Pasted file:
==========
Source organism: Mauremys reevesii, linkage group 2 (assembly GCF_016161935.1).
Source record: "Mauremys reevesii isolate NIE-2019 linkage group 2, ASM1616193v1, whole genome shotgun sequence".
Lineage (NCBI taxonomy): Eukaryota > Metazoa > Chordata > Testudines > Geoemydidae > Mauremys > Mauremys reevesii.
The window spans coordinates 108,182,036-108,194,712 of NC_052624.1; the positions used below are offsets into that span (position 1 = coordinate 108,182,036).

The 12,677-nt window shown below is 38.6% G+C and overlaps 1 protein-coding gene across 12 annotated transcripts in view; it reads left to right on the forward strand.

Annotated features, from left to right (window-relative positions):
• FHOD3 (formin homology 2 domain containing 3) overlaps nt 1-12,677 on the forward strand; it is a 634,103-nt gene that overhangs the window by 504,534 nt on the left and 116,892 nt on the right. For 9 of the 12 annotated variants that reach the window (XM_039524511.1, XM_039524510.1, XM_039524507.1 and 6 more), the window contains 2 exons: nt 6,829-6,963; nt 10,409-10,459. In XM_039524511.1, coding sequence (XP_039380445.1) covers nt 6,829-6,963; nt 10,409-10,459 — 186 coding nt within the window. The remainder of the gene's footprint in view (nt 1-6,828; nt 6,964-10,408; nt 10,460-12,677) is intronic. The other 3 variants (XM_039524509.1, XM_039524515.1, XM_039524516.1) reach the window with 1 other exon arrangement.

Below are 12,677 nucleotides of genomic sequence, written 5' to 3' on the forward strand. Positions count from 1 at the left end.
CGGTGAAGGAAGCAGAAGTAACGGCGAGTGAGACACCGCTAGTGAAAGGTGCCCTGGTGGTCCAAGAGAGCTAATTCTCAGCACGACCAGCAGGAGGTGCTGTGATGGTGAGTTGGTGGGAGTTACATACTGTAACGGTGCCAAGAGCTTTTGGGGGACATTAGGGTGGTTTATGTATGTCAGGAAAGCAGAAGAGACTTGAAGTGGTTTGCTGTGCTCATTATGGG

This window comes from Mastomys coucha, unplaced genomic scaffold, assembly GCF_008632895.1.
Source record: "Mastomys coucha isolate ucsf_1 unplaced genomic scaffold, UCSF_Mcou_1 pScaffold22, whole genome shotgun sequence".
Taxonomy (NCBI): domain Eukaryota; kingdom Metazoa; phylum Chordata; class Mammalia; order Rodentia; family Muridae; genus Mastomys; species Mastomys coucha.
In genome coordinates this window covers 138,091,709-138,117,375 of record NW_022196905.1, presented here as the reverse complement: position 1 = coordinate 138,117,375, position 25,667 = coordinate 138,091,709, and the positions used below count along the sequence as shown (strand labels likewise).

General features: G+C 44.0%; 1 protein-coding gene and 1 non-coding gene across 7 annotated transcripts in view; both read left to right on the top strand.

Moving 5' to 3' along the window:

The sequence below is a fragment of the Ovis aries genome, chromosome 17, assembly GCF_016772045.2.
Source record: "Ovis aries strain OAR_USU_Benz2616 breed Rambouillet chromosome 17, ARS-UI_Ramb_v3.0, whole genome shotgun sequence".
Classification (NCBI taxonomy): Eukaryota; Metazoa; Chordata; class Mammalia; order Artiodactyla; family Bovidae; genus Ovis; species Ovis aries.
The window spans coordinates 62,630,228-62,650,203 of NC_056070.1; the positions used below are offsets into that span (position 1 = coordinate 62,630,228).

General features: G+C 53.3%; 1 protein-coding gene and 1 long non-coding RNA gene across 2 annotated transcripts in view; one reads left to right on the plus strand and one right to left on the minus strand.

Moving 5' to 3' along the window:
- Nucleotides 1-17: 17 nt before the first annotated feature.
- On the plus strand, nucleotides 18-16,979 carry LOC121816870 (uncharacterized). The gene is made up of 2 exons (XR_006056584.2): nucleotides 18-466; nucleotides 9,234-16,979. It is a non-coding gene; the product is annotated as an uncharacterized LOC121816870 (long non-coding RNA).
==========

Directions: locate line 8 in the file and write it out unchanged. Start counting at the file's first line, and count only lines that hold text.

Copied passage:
Below are 12,677 nucleotides of genomic sequence, written 5' to 3' on the forward strand. Positions count from 1 at the left end.